Deontay Wilder wholeheartedly appreciates Malik Scott’s influence on helping him reach the right state both mentally and physically in advance of his third fight with Tyson Fury. (photo by Ryan Hafey)

The former WBC heavyweight champion credits Scott, a former opponent who Wilder considers family, for encouraging him to use skills he has long possessed, yet rarely utilized in his fights. Scott replaced Jay Deas as Wilder’s head trainer following Wilder’s seventh-round, technical-knockout defeat to Fury in their WBC heavyweight rematch in February 2020 in Las Vegas.

Wilder, 35, explained their professional and personal relationship during a recent appearance on “The PBC Podcast,” which is available on

“It ain’t so much of what Malik has taught me,” Wilder told co-hosts Kenneth Bouhairie and Michael Rosenthal. “It just so much of what I’ve already known that he’s brought out of me. You know what I’m saying? Because a lot of people, when they see me, they gonna be like, ‘Oh, Malik taught him this and that.’ And Malik will tell you his self. He like, ‘It ain’t nothing I taught bro. It’s just what I’ve been able to bring out of him,’ that my previous trainers couldn’t do. You know what I’m saying? Because, you know, with Malik, he can bring the best out of me. He can bring it because of that brotherlyhood that we have, that friendship that we have, that ultimate tie that we have with each other, the love that we have with each other. You know? It’s like if he mad, I’m mad. If he happy, I’m happy. And that’s all of us together. If somebody f*** with one, they gotta f*** with all of us. And that’s how it is. You know what I’m saying?

“You ever been around somebody – one of your family members got mad and all of a sudden it just made you mad because their energy upset? That’s how we are. That’s how we are. So, when he’s with me, I can feel his energy as he train [me], as he can feel mines. So, when he steps it up, I step up. Or when I step up, he step up. And we on one page and one accord, and man, it’s a beautiful thing. It’s like you said, we’re making music.”

The hard-hitting Wilder (42-1-1, 41 KOs) has posted various training videos on social media in recent months. His critics contend that anyone can look terrific in training videos, without an opponent – in this case a 6-feet-9, 270-pound undefeated champion – throwing punches back at you.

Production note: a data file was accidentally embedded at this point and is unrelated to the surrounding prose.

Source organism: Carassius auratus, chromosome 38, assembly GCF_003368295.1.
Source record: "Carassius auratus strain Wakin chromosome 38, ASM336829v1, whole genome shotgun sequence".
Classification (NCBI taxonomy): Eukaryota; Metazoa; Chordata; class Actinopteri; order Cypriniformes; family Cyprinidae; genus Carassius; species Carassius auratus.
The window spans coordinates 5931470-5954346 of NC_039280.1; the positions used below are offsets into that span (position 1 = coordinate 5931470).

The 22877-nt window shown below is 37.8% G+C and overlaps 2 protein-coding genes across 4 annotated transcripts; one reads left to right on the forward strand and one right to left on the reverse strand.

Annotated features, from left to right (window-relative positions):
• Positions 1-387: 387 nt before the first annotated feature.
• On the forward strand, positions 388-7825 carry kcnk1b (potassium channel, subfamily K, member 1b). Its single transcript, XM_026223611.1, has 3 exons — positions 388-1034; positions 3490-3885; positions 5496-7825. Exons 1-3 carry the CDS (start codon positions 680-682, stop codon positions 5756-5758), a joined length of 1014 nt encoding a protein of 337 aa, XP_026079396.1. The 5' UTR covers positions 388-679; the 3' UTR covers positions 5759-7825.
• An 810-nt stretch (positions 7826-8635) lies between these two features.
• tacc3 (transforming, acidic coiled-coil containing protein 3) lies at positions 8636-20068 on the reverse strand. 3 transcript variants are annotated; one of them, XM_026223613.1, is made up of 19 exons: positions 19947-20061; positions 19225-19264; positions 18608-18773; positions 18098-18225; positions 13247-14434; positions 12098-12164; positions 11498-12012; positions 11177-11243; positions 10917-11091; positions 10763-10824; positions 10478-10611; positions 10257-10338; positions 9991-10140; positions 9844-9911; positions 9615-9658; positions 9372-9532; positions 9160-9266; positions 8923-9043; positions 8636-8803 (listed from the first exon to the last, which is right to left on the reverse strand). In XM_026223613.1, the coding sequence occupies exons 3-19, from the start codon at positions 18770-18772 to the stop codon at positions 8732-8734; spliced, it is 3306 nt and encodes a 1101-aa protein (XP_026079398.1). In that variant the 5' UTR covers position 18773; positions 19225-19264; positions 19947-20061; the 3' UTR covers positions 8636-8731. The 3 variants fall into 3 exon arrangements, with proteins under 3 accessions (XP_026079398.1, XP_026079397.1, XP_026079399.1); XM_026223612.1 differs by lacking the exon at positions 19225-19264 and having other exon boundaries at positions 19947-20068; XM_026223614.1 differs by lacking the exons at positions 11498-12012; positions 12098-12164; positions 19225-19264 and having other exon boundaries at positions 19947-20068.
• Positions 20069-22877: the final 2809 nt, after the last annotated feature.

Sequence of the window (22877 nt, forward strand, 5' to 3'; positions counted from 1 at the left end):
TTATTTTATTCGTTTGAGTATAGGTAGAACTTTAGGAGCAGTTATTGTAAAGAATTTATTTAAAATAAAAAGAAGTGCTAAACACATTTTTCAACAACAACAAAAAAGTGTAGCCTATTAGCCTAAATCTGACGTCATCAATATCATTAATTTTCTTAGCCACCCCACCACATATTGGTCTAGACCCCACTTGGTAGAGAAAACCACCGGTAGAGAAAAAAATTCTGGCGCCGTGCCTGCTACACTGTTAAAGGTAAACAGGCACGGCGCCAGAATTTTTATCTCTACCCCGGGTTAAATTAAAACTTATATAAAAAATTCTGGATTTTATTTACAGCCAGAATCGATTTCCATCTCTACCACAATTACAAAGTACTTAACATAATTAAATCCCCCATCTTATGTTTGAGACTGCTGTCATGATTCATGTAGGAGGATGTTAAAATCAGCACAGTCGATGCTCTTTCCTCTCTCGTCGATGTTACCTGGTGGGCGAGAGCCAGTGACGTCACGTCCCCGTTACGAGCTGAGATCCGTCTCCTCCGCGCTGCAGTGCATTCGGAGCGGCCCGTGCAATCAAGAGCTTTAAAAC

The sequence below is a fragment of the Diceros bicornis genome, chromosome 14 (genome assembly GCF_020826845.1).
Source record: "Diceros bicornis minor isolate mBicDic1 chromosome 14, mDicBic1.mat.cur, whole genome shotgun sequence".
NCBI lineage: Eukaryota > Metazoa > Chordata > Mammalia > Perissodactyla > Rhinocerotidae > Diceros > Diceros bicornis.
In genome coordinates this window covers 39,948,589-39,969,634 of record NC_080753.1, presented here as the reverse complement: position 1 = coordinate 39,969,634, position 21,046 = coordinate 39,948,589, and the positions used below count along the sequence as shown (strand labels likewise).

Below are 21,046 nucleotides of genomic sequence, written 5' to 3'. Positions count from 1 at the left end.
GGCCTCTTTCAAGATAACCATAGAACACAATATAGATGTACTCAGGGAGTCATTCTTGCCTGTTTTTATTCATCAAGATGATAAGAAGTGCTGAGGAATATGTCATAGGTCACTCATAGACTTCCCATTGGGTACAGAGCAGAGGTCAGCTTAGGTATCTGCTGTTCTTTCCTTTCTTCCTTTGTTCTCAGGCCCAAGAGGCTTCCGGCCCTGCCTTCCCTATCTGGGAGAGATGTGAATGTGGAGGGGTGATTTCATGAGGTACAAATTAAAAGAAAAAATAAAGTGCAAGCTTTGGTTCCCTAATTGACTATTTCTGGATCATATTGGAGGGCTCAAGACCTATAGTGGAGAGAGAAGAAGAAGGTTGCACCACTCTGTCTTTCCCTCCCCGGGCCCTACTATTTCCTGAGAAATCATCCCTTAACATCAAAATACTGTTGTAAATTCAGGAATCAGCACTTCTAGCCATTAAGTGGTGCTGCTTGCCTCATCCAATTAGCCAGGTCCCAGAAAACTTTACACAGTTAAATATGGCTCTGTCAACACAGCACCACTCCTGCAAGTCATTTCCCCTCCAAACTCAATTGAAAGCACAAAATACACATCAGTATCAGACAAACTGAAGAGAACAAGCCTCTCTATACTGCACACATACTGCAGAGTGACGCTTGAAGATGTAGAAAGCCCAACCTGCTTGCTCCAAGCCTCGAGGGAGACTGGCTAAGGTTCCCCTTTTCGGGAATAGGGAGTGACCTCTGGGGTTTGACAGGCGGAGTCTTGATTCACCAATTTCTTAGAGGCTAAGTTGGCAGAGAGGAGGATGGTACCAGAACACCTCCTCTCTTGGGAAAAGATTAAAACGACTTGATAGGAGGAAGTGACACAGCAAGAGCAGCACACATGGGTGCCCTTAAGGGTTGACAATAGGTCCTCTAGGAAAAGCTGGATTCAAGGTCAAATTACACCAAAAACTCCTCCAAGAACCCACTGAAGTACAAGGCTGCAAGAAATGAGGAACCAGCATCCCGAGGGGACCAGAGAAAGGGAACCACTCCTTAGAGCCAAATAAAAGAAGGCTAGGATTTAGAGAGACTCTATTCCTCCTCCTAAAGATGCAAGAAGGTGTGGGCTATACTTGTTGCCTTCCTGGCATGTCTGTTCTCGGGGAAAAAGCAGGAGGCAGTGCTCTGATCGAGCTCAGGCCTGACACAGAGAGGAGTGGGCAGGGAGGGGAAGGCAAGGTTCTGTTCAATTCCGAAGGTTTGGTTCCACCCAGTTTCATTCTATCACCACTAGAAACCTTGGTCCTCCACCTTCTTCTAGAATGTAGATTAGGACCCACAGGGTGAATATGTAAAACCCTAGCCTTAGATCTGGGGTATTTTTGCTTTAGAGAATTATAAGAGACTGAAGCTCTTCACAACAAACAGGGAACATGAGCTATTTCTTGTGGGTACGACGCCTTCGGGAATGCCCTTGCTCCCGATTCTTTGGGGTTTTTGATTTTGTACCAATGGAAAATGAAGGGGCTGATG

Wilder, of Tuscaloosa, Alabama, hasn’t paid his detractors much mind during the buildup toward their ESPN/FOX Sports Pay-Per-View main event October 9 at T-Mobile Arena in Las Vegas. He has focused more on his preparation for his shot at redemption against England’s Fury (30-0-1, 21 KOs).

“It’s a beautiful thing when you have a guy like that or guys that’s in the circle that can bring the best out of you,” Wilder said. “And that is what’s occurring. He’s just bringing the best out of me. The things that I know how to do, he just bring it out even more and just applying it to sparring, just applying it to different things. Because a lot of people always say, ‘Well, anyone can look good on mitts.’ That’s false. Everybody can’t look good on mitts. You have to be able to do certain things. You have to be able to have a certain stamina, a certain skill. You have to be able to be coordinated.

“You know what I’m saying? To be able to hit the mitts and stuff like that. I’ve done seen many people hit the mitts and I’ll tell you, some people you be like, ‘You should just give up boxing right now, the way you looking with these mitts.’ So, you know, that’s not true. You know, so we work very hard. You know, it’s a lot of people gonna discredit and a lot of people gonna give credit. But we don’t worry about the naysayers.”

Keith Idec is a senior writer/columnist for He can be reached on Twitter @Idecboxing.